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Monday, 29 November 1999 18:00
Local opening date: 11/9/2007
Reviewed by Diane Carson
Though he's better known for his terrifying Silence of the Lambs and his moving Philadelphia, Oscar-winning director Jonathan Demme also has an endearing, deceptively effortless approach to documentaries. He's proved this with My Cousin Bobby and Stop Making Sense, and he's done it again with Jimmy Carter: Man from Plains.

In it, Demme takes us along, like a fly on the wall, on Jimmy Carter's extensive fall 2006 book tour for his controversial Palestine: Peace, not Apartheid. An amazingly energetic 82-year-old, this 39th President of the United States has gained in stature with his Nobel Peace Prize, his involvement with Habitat for Humanity, and his work certifying democratic elections in many places on numerous occasions. And he's very aware of exactly what he invites with this latest of his 21 books. Carter says he wants it "accurate and provocative," and he musters the facts and research to support both aims.

Demme introduces and grounds Carter in his beloved Plains, Georgia. Background establishes his family's history there and finds him back for a BBQ, preaching to his church, and riding bikes with Rosalynn. But the heart and soul of Jimmy Carter: Man from Plains is his analysis of his experiences in Gaza and the West Bank, and his hopes brokering the 1976 Camp David accord between Israel and Egypt. Still pursuing that elusive peace, he appears on dozens of programs: Jay Leno, Larry King, NPR, Al Franken, Tavis Smiley, etc. He's questioned both calmly and confrontationally, and retains his cool, calm approach while honestly acknowledging hurt when unjustifiably pilloried. Challenged about his choice of the word "apartheid" regarding Palestine. Carter defines it as "the mandatory separation of two people and the incarceration of one by the other." And in defending his thoughtful position, Carter prompts further consideration of the intractable and tragic situation between Israel and Palestine.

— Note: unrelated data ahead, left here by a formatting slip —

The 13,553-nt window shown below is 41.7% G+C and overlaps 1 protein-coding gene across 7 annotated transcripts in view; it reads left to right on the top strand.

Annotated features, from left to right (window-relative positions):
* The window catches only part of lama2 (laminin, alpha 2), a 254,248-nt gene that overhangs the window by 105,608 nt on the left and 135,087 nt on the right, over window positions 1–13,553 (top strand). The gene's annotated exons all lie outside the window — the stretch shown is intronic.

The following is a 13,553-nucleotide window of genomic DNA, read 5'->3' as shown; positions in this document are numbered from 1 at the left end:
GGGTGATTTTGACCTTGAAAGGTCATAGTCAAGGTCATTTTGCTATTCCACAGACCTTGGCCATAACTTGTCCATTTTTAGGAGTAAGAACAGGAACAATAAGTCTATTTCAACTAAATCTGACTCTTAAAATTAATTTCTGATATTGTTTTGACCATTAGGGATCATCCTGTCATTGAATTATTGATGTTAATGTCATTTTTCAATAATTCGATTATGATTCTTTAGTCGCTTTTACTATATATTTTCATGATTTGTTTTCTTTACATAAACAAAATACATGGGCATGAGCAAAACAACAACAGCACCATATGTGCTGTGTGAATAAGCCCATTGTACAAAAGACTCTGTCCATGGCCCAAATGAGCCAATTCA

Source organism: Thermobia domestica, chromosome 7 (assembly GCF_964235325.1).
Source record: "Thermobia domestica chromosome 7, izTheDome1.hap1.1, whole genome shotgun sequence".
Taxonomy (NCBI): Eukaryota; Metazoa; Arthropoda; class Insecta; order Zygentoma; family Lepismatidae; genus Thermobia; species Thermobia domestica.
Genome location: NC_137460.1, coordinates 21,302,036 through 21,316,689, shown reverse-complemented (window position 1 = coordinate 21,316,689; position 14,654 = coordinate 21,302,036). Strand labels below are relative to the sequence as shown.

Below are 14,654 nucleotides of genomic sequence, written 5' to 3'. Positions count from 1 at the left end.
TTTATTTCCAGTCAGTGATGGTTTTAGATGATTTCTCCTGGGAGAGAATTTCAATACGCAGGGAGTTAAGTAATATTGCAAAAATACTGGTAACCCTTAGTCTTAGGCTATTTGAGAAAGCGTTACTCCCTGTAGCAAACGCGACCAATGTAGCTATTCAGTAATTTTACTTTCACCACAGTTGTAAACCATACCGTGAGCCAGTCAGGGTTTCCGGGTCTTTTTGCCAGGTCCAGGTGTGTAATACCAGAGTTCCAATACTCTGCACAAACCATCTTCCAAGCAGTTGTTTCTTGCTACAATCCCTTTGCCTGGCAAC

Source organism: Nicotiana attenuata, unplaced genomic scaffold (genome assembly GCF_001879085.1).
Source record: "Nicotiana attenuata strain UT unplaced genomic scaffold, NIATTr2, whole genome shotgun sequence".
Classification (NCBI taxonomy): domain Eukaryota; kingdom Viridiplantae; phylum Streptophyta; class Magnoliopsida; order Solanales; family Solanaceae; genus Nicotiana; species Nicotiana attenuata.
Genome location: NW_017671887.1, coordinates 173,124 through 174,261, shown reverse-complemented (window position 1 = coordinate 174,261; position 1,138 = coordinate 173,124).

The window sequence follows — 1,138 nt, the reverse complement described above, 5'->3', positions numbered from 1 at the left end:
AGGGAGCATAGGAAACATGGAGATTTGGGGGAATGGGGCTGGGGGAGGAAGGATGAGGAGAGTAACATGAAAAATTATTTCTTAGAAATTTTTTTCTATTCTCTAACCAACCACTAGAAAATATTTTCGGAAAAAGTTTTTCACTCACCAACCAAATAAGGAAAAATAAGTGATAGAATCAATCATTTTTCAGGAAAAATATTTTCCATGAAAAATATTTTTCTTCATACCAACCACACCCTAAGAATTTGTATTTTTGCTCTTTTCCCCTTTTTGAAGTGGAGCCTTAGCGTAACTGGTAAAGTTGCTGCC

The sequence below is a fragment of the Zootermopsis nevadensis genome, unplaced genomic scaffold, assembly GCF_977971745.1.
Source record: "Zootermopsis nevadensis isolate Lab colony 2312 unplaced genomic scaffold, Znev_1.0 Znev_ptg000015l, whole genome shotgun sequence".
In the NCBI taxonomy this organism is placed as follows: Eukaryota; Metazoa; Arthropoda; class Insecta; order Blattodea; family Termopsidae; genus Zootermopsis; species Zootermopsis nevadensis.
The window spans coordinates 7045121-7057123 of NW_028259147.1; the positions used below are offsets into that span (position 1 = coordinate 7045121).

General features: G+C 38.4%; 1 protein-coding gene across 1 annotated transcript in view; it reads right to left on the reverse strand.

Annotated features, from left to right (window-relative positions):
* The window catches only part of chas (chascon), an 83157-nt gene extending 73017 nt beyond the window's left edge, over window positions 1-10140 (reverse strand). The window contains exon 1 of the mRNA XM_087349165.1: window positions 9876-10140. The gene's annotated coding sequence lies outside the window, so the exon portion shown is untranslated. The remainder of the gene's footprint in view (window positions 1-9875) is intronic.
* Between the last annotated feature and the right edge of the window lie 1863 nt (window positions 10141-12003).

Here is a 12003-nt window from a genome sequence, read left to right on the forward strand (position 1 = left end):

Jimmy Carter: Man from Plains
runs two hours, but it feels much shorter as we're engaged by a man who listens and speaks from the heart. More such calm political examination would do wonders for all of us. At Landmark's Plaza Frontenac.

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